Friday, December 16, 2016

Christmas Cards

Note: I wrote the following article in 1999, but it continues to express how I feel. Perhaps you, too, Dear Reader, can relate.
I always delay getting started on the annual project of mailing Christmas cards for I know it will take considerable time during the season of the year when extra time is hard to come by.

For me, the first and most difficult step is updating the names and addresses stored in my computer. Every year, I release a deep sigh as I realize how many changes need to be made in the Christmas card list. Some of our friends have moved; others have merely switched from a street to a post office box address or vice versa. In some families, marriages of adult children require me to change the names of the recipients from “Mr. & Mrs….and daughters” to “Mr. & Mrs.…and family” in order to include the new son-in-law. Sometimes I need to add the name of a new baby, but not so this year.

As I make the changes, I rejoice with those who have an address change due to the finding of a new job that required them to relocate; with those who moved closer “home;” and with those who, following retirement, moved into their much-dreamed-about house on the beach or in the mountains.
However, I find myself blinking back tears as I delete the names of those who have passed away since last Christmas. In several situations, a “Mr. and Mrs.” becomes either a “Mr.” or a “Ms.” I update those changes easily by pointing and clicking my mouse and then making a few key strokes. As I do so, I become acutely aware that the surviving spouse and family members find changes infinitely more difficult to make.

As I remove the names of the deceased, I pause to reflect on each one.  I recall some of the experiences we shared. I think about the special things they did or said. I think about the things they liked. I think about where they lived. I think about the circumstances surrounding their death. And I know that I miss them this Christmas.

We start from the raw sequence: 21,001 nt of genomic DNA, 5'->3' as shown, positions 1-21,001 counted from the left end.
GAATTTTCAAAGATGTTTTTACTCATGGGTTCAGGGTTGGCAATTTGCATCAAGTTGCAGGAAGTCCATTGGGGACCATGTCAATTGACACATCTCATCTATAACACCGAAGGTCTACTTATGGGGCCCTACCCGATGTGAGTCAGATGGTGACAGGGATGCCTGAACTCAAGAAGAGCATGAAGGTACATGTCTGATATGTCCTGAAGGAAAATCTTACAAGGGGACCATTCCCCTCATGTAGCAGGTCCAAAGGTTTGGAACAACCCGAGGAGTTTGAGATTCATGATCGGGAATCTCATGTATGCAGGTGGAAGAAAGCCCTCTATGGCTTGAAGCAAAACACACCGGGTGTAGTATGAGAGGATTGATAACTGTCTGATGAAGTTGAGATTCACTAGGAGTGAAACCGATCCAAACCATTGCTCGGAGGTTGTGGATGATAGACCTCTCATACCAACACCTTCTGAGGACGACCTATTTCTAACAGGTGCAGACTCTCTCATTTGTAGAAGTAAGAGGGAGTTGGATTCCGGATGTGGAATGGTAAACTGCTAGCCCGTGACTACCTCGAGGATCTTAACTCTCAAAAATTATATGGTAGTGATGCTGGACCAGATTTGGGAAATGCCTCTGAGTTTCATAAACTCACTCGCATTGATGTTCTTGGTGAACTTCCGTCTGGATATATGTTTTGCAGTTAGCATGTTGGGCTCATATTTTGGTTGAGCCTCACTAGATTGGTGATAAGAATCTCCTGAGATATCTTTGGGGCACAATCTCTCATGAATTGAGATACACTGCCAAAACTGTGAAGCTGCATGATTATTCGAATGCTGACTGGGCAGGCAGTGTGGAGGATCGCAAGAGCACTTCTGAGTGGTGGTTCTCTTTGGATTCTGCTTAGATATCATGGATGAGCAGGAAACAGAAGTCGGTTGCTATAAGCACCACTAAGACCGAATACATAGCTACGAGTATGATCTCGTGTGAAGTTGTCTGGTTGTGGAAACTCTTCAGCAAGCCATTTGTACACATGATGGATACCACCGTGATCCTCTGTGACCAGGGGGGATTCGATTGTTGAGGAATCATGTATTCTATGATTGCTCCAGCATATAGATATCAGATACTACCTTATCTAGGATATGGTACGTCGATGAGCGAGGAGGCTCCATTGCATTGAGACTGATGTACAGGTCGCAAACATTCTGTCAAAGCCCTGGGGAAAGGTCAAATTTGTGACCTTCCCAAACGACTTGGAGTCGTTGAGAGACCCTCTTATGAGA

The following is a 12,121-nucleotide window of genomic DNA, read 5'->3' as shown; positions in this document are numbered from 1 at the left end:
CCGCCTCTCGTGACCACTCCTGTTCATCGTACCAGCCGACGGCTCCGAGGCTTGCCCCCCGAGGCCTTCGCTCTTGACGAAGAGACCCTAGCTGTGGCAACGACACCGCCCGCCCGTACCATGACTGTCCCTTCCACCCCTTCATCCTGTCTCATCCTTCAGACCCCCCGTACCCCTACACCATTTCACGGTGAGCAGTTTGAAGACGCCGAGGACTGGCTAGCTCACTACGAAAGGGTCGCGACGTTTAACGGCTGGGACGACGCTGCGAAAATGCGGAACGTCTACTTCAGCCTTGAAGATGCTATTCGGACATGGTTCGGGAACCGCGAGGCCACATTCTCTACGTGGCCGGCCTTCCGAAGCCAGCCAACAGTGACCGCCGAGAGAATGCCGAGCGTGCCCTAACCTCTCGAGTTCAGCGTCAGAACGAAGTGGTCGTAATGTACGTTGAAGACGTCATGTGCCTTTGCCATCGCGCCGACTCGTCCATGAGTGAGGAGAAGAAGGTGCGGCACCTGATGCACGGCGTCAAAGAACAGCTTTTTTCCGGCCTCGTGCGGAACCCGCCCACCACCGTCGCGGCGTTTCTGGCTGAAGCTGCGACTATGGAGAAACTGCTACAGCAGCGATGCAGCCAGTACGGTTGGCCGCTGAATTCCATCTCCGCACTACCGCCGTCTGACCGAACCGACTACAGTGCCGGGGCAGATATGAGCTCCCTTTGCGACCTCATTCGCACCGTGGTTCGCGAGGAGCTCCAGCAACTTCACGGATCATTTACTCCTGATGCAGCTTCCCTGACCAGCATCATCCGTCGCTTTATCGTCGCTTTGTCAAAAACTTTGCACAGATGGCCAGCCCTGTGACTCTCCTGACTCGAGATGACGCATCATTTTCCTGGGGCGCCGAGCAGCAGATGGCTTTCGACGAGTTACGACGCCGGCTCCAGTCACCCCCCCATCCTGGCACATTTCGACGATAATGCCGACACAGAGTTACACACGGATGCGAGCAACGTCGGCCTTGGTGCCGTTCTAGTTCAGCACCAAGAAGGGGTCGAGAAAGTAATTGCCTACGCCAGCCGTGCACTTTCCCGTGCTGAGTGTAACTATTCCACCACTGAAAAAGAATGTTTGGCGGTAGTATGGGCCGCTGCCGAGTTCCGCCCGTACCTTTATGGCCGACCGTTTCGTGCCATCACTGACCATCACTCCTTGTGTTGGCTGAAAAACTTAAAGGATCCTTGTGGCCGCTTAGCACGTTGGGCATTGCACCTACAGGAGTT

In the midst of missing them, I give thanks for the impact each one had on my life. Thus, preparing Christmas cards is a bittersweet experience. Mourning the passing of loved ones.  Celebrating the gift of life others continue to receive. Weeping with those who are undergoing difficulties. Rejoicing with those whose dreams have been fulfilled. Acknowledging that certain relationships have come to an end. Welcoming new people into our circle of family and friends.  

Despite feeling such a range of emotions, I am able to look at every name on the list and say, as did the Apostle Paul, “Every time I think of you, I give thanks to my God” (Philippians 1:3, New Living Translation). And, again using the words of the Apostle Paul, I can confidently say to each family, regardless of their situation, that “God causes everything to work together for the good of those who love God and are called according to His purpose for them” (Romans 8:28, NLT), and “that nothing can ever separate us from His love” (Romans 8:38, NLT).

When I begin to give thanks to God for each person on the list, I see that all the steps involved in sending Christmas cards become a gateway to joy, and I wonder why I delay beginning the journey.